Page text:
Journal of Neuro-Oncology

, Volume 105, Issue 1, pp 45–56

Differential effects of tumor–platelet interaction in vitro and in vivo in glioblastoma


    • Department of Neuroradiology, Medical Faculty MannheimUniversity of Heidelberg
  • Birte Bender
    • Department of OtorhinolaryngologyLeopold-Franzens University of Innsbruck
  • Elena Plaxina
    • Department of Neuroradiology, Medical Faculty MannheimUniversity of Heidelberg
  • Ingo Nolte
    • Department of Neuroradiology, Medical Faculty MannheimUniversity of Heidelberg
  • Ralf Erber
    • Department of Orthodontics and Dentofacial Orthopaedics, Dental SchoolUniversity of Heidelberg
  • Katrin Lamszus
    • Department of NeurosurgeryUniversity Hospital Hamburg-Eppendorf
  • Christoph Groden
    • Department of Neuroradiology, Medical Faculty MannheimUniversity of Heidelberg
  • Lothar Schilling
    • Division of Neurosurgical Research, Medical Faculty MannheimUniversity of Heidelberg
Laboratory Investigation - Human/Animal Tissue

DOI: 10.1007/s11060-011-0560-2

Cite this article as:
Brockmann, M.A., Bender, B., Plaxina, E. et al. J Neurooncol (2011) 105: 45. doi:10.1007/s11060-011-0560-2


An elevated platelet count is considered an independent predictor of short survival in glioblastoma and various other tumor entities. Prothrombotic activity of the tumor microcirculation resulting in platelet activation and release of cytokines from activated platelets has been suggested to play a role. This study was designed to analyze the effects of platelet-released cytokines on glioblastoma and endothelial cell proliferation and migration in vitro, and the influence of platelet count on glioblastoma growth and angiogenesis in vivo. In cultured human glioblastoma, umbilical cord and cerebral microvascular endothelial cells platelet-released cytokines significantly stimulated proliferation and migration as well as sprouting and formation of capillary-like structures. In vivo, glioblastoma cells were implanted in mice followed by platelet depletion starting 1 or 8 days later. Tumor volume, proliferative index, and vessel density analyzed 14 days after engraftment did not differ between animals with a normal and a low platelet count. Likewise, no effect of platelet depletion over 20 days upon the volume of intracerebrally growing tumors was observed in mice. Additionally, proliferative activity and vessel density determined in tumor samples from patients operated upon glioblastoma did not show any correlation with the patients’ preoperative platelet count. Thus, we conclude that distinct proliferation- and chemotaxis-stimulating effects of platelet-derived cytokines can be achieved in vitro, while the platelet count does not exert a major influence on tumor growth and tumor angiogenesis in GBM in vivo.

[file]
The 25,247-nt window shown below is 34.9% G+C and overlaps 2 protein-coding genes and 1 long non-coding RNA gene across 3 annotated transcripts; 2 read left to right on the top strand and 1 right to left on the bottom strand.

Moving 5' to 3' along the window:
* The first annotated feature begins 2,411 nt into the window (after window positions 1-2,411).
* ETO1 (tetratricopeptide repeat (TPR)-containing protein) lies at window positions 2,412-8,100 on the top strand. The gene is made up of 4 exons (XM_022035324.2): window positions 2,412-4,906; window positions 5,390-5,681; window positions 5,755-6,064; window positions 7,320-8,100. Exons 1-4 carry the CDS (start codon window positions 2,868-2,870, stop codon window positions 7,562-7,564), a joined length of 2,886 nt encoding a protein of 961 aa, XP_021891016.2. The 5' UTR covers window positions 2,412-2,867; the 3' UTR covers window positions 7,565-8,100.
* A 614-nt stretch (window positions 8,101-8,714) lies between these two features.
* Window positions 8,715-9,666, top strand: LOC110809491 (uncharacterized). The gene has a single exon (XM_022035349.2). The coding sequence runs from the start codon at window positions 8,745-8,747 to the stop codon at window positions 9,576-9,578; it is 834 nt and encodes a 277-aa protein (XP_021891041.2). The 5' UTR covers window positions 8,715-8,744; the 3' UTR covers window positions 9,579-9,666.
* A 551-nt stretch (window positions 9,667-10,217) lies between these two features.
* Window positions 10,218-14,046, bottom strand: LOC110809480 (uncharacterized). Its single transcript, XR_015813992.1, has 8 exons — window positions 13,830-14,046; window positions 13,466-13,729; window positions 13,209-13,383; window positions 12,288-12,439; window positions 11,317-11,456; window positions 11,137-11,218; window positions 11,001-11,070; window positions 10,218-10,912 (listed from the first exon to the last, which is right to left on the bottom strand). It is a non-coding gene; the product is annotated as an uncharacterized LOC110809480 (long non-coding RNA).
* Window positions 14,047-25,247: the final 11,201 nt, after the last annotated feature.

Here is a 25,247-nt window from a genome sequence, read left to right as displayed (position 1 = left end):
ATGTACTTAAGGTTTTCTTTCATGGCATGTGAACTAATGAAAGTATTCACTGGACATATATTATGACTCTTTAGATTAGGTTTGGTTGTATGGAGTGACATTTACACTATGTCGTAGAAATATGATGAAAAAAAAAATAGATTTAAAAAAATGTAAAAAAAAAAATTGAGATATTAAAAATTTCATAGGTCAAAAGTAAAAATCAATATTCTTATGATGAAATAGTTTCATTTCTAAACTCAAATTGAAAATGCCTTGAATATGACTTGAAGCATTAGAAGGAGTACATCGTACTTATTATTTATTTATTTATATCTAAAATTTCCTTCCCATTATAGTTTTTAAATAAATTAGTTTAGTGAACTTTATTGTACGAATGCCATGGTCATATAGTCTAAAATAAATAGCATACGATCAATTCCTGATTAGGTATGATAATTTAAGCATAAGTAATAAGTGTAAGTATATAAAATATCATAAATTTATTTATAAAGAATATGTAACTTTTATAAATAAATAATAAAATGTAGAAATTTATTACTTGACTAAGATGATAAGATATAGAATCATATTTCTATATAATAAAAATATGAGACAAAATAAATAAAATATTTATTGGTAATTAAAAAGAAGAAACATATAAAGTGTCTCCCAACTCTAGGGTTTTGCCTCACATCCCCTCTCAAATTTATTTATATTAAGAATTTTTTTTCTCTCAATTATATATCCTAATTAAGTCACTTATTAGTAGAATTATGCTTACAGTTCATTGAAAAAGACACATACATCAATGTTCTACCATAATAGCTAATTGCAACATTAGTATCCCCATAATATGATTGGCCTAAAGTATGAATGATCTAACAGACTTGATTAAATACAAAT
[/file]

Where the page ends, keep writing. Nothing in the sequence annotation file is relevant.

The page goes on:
Angiogenesis Platelets Glioblastoma Thrombosis Animal model

Copyright information

© Springer Science+Business Media, LLC. 2011